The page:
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Emerging Role for ERK as a Key Regulator of Neuronal Apoptosis
Eric C. C. Cheung and Ruth S. Slack (21 September 2004)
Sci. STKE 2004 (251), pe45-pe45. [DOI: 10.1126/stke.2512004pe45]
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Role of ERK in Neuronal Survival and Death

Role Of ERK In Neuronal Survival and Death: Comment on Cheung and Slack, Sci. STKE 2004, pe 45 (2004)

Luca Colucci-D’Amato*1,2, Carla Perrone-Capano2,3, Umberto di Porzio2
1Institute of Endocrinology and Experimental Oncology, CNR, Naples, 2Institute of Genetics and Biophysics, CNR, Naples, 3University of Catanzaro Magna Grecia, Roccelletta di Borgia, Italy

*Corresponding author. E-mail,

We wish to comment on the interesting review by E.C.C. Cheung and R. Slack “Emerging role for ERK as a key regulator of neuronal apoptosis” (1), on the role of ERK in neuronal death.

In neurons, ERK (extracellular signal-regulated kinase), a regulator of many cellular processes, has classically been regarded as a molecule involved in pathways promoting differentiation and/or survival, consistent with its role in signaling pathways downstream of most neurotrophic factors.

In their review, Cheung and Slack focus on the recent view of ERK’s role in neuronal degeneration. They stress that “the question (is) of how ERK activation can bring about such a diverse spectrum of cellular responses, ranging from proliferation to differentiation to apoptosis.” They provide various explanations that account for the various actions exerted by ERK with respect to different cellular functions, namely survival versus apoptosis in neural cells.

In accordance to Cheung and Slack, we would like to stress the role of chronic activation of ERK in neurodegeneration and suggest a model that could explain the apparent paradox of the dual role of ERK, as previously described in our recent review (2) In our paper we proposed that the shift from acute (or phasic) to chronic activation of ERK may lead ERK to shift from a survival factor to a death-promoting factor. The change in ERK kinetics is accompanied by a change in its subcellular localization, the latter being essential for the shift in ERK function. Based on the work of various laboratories, we proposed that the dual specificity phosphatases, MKPs (mitogen-activated protein kinase phosphatases), which selectively dephosphorylate MAPK (mitogen-activated protein kinase), might provide a link between chronic activation of ERK and its altered localization. In addition to their role in controlling ERK phosphorylation status, MKPs strongly bind ERK and may represent possible ERK anchor proteins. MKPs can play an important role in localizing ERK in the cytoplasm or in the nucleus and such cellular targeting could be affected by the kinetics of ERK activation. Indeed, long- and short-term activation of ERK induces high and low levels of MKPs transcription, respectively. The levels of MKPs, in turn, affect the targeting of ERK within the cell and thereby its activity.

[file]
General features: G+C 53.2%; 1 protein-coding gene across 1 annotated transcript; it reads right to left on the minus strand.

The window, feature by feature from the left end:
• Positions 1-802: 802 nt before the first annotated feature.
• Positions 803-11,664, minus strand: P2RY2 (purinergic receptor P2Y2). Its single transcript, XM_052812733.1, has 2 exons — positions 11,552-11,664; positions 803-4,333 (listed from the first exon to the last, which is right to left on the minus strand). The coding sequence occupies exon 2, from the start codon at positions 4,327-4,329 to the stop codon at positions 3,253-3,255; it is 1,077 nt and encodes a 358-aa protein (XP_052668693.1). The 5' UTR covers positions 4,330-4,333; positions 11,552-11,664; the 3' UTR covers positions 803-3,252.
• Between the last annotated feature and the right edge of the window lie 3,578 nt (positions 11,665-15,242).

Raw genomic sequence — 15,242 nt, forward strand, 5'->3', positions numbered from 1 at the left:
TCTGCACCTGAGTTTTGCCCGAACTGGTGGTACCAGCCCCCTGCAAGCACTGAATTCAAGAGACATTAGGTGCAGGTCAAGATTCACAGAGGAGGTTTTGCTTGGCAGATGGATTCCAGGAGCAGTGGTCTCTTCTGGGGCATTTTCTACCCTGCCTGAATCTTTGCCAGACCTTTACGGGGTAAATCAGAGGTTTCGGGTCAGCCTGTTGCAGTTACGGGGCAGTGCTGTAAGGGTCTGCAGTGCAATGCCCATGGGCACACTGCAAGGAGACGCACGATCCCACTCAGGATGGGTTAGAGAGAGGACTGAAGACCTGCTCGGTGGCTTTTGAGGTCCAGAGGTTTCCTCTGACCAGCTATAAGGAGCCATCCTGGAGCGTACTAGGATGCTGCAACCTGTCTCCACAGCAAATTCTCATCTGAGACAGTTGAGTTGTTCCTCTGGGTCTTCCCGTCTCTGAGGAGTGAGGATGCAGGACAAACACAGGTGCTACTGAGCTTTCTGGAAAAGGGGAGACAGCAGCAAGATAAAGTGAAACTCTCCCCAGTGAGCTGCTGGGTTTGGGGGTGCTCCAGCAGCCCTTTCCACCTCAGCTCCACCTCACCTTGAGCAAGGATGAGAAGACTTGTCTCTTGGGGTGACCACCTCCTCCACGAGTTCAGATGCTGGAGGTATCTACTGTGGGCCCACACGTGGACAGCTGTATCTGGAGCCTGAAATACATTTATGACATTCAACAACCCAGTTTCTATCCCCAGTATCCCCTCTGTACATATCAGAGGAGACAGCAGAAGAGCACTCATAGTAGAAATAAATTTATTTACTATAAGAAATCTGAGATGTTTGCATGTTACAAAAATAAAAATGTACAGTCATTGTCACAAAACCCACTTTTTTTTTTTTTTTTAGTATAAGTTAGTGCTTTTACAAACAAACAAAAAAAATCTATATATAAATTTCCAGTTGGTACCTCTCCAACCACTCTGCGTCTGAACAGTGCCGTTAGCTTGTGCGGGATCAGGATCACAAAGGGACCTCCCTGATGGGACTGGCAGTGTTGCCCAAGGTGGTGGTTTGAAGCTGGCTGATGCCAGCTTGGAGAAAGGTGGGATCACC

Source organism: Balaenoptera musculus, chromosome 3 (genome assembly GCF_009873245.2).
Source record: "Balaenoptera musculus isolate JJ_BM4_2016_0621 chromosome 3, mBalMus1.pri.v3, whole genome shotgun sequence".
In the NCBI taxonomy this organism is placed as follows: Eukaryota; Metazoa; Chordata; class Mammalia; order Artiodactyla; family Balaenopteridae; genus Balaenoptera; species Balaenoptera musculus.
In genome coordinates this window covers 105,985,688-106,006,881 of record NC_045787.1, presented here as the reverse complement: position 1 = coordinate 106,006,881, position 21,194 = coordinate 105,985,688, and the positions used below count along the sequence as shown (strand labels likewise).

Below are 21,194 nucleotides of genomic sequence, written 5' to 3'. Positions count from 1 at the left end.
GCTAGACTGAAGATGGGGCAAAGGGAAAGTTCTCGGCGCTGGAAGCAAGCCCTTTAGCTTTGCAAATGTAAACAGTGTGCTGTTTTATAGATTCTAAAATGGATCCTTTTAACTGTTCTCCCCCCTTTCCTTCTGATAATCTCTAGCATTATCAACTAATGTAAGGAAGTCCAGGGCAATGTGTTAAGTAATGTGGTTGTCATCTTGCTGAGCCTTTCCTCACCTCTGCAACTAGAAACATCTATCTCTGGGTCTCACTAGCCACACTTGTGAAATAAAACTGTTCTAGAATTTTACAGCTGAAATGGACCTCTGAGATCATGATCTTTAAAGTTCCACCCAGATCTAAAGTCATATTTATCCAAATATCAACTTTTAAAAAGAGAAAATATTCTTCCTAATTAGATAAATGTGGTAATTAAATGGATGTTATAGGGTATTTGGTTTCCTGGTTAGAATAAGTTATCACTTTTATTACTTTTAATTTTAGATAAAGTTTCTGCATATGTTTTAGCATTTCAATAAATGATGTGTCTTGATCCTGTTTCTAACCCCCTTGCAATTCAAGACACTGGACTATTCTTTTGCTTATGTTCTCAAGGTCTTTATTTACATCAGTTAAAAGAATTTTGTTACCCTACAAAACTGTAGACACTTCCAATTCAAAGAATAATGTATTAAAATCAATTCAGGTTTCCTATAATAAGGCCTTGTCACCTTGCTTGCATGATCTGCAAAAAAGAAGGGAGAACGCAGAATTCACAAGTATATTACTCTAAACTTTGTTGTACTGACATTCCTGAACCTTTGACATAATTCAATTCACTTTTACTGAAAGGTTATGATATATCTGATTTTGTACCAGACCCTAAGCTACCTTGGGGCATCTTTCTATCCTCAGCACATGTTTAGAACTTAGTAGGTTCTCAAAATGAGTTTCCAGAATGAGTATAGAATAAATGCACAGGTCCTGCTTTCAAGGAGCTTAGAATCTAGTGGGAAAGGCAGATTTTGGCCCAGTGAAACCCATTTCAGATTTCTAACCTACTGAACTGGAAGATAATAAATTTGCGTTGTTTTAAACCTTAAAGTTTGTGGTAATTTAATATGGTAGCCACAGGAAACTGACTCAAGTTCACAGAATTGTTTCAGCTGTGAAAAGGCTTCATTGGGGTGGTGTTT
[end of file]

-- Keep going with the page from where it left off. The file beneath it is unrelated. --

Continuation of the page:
Proposed cascade leading to ERK's physiological or pathological effects.

Fig 1. Proposed cascade of events leading to ERK's physiological or pathological effects. (Top) Stimuli that lead to acute activation of ERK result in labile binding to anchor proteins (MKPs) and transient changes in ERK subcellular compartmentalization (i.e. cytoplasmic-nuclear shift) ultimately leading to physiological effects. (Bottom) Stimuli that lead to chronic activation of ERK result in stable binding to anchor proteins (MKPs) and thereby altered the ERK subcellular compartmentalization, ultimately leading to pathological effects.


1. E.C.C. Cheung, R. Slack, Emerging role for ERK as a key regulator of neuronal apoptosis. Sci. STKE 2004, pe 45 (2004).

2. L. Colucci-D'Amato, C. Perrone-Capano, U. di Porzio, Chronic activation of ERK and neurodegenerative diseases. Bioessays 25,1085-1095 (2003).

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